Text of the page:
Rudolph Valentino Brings His Family Over To The United States – 1926
The Screen Sheik Brings His Family
Rudolph Valentino, popular screen actor, arrives from Paris on the S.S. Leviathan after his divorce. He was accompanied by his brother Mr. Alberto Guglielmi whom he will introduce in the movies. Rudolph also brought his nephew Jean and his sister-in-law Mrs. Alberto Guglielmi. (February 14, 1926 ) photo – Keystone
Of course the news slug copy does not even bother to give the first name of Mrs. Guglielmi, she’s just Mrs. Alberto Guglielmi. For the record, her name is Ada.
After three years of marriage Valentino and Natacha Rambova divorced in December 1925. Valentino had signed a new film contract with United Artists in 1925 and was preparing the next phase of his career. Bringing his trusted brother and his family over to the United States for a film test was part of a new beginning for the film star.
At the time Rudolph Valentino could not get his brother get a motion picture career. How real this proposal was is suspect as Alberto was not half as attractive as his younger matinee idol brother. The Guglielmi family returned to Europe July 24.
Less than a month later on August 21, 1926, Rudolph Valentino died from complications of pleuritis and peritonitis. He was only 31. Alberto was back in Italy when his brother passed away and had to make his way back to the United States for the funeral.
Alberto had been a journalist in his native Italy and had an honorary degree in law. After Alberto returned to the United States to settle his brother’s estate, a 1927 newspaper profile on Alberto appeared:
In adjusting his brothers affairs, the sensible Alberto came to the speedy conclusion his brothers greatest heritage was his name. The word “Valentino” spelled romance to millions. The success of Rudolph was more than the popularity of the actor, for it was one of the player’s perplexities that his public often preferred his bad pictures to the good ones. Valentino was simply Valentino and his acclamation could be explained by that blind hero worship the public occasionally falls into.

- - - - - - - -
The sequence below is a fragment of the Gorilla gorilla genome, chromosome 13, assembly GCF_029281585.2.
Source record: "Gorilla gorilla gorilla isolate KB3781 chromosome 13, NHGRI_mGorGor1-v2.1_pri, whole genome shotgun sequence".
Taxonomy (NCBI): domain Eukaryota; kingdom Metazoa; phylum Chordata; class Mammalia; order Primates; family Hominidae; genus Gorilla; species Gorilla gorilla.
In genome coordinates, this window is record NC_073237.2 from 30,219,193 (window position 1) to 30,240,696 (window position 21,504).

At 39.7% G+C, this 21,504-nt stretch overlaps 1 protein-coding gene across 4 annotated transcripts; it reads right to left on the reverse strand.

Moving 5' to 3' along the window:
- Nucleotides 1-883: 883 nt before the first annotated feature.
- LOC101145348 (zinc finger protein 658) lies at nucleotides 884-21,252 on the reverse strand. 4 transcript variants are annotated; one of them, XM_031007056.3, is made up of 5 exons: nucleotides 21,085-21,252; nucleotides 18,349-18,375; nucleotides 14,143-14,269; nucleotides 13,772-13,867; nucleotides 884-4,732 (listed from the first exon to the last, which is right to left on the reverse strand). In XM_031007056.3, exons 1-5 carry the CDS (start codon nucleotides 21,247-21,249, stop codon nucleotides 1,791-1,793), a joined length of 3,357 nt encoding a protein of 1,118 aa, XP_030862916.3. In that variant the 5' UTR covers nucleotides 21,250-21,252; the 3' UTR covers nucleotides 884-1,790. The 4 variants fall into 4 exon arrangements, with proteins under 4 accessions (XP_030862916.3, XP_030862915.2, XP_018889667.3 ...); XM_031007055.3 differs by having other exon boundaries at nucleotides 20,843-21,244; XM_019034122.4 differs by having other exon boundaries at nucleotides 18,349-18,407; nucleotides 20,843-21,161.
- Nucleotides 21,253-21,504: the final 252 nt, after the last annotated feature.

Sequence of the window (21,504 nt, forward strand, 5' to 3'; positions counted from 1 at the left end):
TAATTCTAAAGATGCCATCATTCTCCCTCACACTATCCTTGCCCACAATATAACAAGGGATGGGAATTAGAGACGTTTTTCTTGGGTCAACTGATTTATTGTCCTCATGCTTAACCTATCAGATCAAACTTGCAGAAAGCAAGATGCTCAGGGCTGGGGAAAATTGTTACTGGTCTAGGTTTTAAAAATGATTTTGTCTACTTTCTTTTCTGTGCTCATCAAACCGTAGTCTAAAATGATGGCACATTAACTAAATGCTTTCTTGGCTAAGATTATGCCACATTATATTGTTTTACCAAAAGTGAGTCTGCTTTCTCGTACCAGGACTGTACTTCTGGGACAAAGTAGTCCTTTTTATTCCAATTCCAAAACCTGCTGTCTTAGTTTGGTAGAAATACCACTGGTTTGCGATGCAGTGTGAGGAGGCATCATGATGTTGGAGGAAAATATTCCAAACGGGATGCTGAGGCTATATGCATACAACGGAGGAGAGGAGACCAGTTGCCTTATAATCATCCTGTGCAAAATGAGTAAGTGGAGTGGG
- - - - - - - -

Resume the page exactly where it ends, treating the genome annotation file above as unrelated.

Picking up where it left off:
Alberto told his thoughts to June Mathis, who had been the discoverer of his brothers talent. She proposed Alberto continue the name as a tradition of the motion picture. Alberto saw the point but he shrugged. He was older and he had lost his looks. Thereupon Miss Mathis advised a visit to a surgeon and the modeling of a new face upon an older head. The elder brother pondered. Eventually he complied. In addition, to the lines of his face, it was discovered he had a far too prominent nose to be used to advantage on the screen. This nose according to Miss Mathis, was the principal obstacle he had to overcome.
With a bust of Rudolph for a model, the same surgeon who gave Jack Dempsey his famous nose molded the appendage of Alberto into a softer and more classic outline. He also removed a part of his chin. Alberto had the determined chin of a fighter, which was too domineering to grace the face of a “great lover.’ In the event I do not succeed, he says my son will endeavor to follow in his uncle’s footsteps.
Despite appearing in Tropic Madness (1928) and China Slaver (1929) two lost films, the movie star career never materialized for Alberto. The Gugliemli family stayed in the United States for several years, but moved back to Italy in 1933. By staying in Italy for one year the family could re-enter the United States as immigrants and apply for citizenship, which is what they did in 1934. By the mid-1930’s the Guglielmi family was living in the space over the garage at Valentino’s estate, Falcon Lair, acting as paid caretakers.
Though Alberto could speak four language fluently, English was not one of them and he had a difficult time obtaining employment.
Alberto never made a career as an actor, but did eventually find work in the movie industry writing foreign dialogue for MGM. He later was an accountant for 20th Century Fox, retiring in 1965. Alberto’s son Jean worked in the management offices at MGM.
Alberto lived until the age of 89 dying in 1981. His wife, Ada Guglielmi died in 1976 at age 87. Their son Jean died in 1996 age 82.